Whitetail group: It’s DNR’s ball
Springfield — A lawmaker has filed legislation to alter the state’s firearms season, while a newly formed group has offered DNR a multi-pronged plan to re-build the state’s deer herd.
Indeed, changes promised to hunters may finally be on both the real and proverbial docket.
Most notable is the fact that the Illinois Whitetail Alliance – organized in January and made up of a handful of notable deer and conservation experts – was able to score a meeting with DNR administrators and biologists on Feb. 21.
At that meeting, IWA founders laid out a comprehensive proposal that included a number of suggestions. Among them:
- Reduce the pressure on the overall deer harvest, particularly on female deer.
- Implement a statewide one-buck limit for all seasons combined.
- Implement new regulations on non-resident permits including an immediate elimination of the over-the-counter antlerless-only permit, unless the non-resident hunter has purchased a regular combo permit.
- Enact stricter penalties for deer hunting violations.
“This was a starting point, and we don’t expect to get everything,” Kevin Chapman, a founding member of the IWA, said following the meeting with DNR. “Our proposal was a culmination of several years of issues involving the deer herd and the management of the deer herd. We laid it out for them, and now the ball is in their [DNR’s] court.”
Chapman pointed to a past quote by DNR Director Marc Miller, who was present for the meeting.
“He said more than once that ‘everything is on the table’ when it comes to the deer management program,” Chapman said. “Our goal with the Alliance and with this proposal was to provide some tools for DNR.”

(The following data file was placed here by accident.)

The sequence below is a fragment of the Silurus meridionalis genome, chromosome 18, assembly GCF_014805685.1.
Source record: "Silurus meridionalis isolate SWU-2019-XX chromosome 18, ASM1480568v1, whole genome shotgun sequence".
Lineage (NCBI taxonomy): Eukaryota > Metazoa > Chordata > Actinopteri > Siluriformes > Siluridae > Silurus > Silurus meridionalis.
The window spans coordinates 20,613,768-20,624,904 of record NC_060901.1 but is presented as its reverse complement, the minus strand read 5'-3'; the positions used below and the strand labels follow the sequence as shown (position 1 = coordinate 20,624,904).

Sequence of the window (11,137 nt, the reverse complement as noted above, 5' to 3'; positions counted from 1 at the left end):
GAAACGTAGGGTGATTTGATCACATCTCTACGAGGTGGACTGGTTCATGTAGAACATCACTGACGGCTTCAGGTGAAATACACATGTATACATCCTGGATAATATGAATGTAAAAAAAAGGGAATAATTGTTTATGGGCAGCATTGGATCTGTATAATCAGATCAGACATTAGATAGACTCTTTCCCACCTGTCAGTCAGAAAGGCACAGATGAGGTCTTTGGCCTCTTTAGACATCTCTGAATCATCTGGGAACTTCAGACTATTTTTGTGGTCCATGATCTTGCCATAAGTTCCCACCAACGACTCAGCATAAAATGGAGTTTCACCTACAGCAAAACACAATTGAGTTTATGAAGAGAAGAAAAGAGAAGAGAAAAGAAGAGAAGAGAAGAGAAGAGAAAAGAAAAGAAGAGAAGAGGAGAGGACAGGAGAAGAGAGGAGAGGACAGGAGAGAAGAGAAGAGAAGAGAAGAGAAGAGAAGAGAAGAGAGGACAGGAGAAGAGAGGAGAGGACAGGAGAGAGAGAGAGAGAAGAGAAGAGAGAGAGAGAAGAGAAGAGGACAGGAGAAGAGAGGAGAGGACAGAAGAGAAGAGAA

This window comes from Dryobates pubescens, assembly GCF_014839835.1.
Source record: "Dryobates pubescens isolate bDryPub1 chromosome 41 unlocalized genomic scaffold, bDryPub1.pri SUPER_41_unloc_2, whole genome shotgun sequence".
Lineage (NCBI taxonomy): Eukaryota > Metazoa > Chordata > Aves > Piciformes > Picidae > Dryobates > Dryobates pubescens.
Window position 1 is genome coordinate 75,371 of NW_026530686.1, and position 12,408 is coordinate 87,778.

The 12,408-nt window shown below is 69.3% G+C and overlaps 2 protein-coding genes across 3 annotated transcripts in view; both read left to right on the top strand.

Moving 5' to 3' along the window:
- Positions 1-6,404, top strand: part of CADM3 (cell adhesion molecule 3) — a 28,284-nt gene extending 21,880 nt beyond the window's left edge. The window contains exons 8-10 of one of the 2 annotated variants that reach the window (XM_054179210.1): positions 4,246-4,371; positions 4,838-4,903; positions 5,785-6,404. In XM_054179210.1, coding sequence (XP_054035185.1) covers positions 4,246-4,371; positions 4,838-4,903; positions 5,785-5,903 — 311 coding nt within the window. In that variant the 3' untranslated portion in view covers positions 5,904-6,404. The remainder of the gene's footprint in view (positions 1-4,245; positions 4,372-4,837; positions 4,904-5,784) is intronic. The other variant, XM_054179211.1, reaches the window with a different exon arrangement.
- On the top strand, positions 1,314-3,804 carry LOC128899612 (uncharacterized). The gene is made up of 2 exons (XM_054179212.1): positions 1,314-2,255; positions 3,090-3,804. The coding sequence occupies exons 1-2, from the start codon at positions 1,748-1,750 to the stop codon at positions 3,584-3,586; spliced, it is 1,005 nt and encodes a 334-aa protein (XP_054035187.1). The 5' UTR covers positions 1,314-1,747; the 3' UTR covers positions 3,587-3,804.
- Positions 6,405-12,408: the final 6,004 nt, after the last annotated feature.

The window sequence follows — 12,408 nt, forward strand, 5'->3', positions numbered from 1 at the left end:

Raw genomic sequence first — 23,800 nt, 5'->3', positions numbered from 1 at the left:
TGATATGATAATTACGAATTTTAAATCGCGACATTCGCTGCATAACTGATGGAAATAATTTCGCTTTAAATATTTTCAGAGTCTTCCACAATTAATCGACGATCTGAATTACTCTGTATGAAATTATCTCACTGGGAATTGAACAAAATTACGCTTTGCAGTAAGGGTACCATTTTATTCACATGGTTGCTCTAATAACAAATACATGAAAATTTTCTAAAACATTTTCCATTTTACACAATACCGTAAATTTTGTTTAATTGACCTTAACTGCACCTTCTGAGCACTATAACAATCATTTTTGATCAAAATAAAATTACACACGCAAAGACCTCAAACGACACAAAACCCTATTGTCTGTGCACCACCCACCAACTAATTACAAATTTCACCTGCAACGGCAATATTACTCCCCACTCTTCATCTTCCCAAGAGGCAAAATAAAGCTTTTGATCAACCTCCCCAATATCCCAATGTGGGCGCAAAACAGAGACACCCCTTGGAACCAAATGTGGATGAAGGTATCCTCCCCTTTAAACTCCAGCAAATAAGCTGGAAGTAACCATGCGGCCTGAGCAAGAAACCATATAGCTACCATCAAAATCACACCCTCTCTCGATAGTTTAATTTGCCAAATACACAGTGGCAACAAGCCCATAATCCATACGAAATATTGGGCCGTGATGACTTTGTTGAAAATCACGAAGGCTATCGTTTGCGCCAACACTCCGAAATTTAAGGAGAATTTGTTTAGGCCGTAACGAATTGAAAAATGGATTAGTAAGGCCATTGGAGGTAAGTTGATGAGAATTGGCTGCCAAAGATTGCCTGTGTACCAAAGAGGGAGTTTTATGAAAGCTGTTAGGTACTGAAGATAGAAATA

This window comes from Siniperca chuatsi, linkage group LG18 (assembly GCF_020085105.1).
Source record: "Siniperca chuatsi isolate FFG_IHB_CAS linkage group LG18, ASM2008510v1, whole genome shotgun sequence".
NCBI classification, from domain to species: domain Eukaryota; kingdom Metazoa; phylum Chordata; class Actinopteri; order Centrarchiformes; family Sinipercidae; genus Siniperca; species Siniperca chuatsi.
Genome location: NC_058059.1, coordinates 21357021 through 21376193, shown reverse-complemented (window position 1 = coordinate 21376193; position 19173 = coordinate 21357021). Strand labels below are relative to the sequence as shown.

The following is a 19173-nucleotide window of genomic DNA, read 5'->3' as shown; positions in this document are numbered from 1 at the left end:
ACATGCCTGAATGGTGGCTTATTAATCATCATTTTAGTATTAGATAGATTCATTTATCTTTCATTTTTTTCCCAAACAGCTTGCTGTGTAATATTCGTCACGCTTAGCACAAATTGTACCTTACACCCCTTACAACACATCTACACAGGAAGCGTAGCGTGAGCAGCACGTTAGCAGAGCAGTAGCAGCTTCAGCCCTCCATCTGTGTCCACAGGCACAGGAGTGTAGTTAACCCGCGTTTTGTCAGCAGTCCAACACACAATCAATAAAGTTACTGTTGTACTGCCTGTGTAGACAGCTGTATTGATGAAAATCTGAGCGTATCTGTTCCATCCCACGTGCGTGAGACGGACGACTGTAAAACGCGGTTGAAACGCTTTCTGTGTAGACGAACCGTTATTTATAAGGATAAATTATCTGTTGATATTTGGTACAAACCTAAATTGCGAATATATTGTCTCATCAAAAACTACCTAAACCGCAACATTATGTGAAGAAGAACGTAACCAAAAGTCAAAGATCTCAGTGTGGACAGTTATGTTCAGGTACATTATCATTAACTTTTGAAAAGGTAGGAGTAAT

The IWA, which also includes former DNR Director Brent Manning, along with Don Higgins, Lee Mitchell and Les Davenport, met with DNR for 21⁄2 hours.
“In return for our proposal, we got the full presentation on DNR’s deer management goals,” Chapman said. “My biggest take-away from the meeting is that there remains a large gap between where we hunters in the state see the deer herd and where DNR sees the deer herd.”
As for specifics of their proposal, Chapman pointed to the management of female deer in the state.
“Many will recall that DNR changed its focus on doe harvest in the late 2000s,” he said. “Before the shift, the harvest ratio was running about 54 percent bucks to 46 percent does. Thing leveled off to about 50-50, and in 2009 hunters killed more does than bucks.”
To reduce pressure on the herd, one IWA proposal calls for elimination of the late-winter antlerless-only seasons, unless lawmakers, DNR and the public in each county meet and agree to have the season.
Another suggestion is to eliminate all over-the-counter permit sales after Nov. 1 – that includes firearms permits.
Limits on buck harvests are also included, as are increased penalties for poachers and illegal deer hunting activities.
In order to allow changes to take hold and have an effect, the IWA also proposed placing a five-year moratorium on administrative rule changes to deer seasons and regulations.
Meanwhile, existing firearms deer seasons are up for a tweak – for reasons that have nothing to do with the status of the deer population.
State Sen. Dave Luchtefeld, R-Okawville, introduced legislation that would changed the firearms deer seasons from a Friday, Saturday and Sunday affair to a Saturday, Sunday and Monday setup.
Luchtefeld noted that some schools in the state report 30 to 35 percent of students are absent on the Friday of firearms deer season, especially during the first firearms season. School officials have suggested to him that many of the hunters would be back in school by Monday because they would have taken a deer on Saturday or Sunday.
The proposal, Senate Bill 2645, was under consideration by the Agriculture and Conservation committee as of Feb. 27.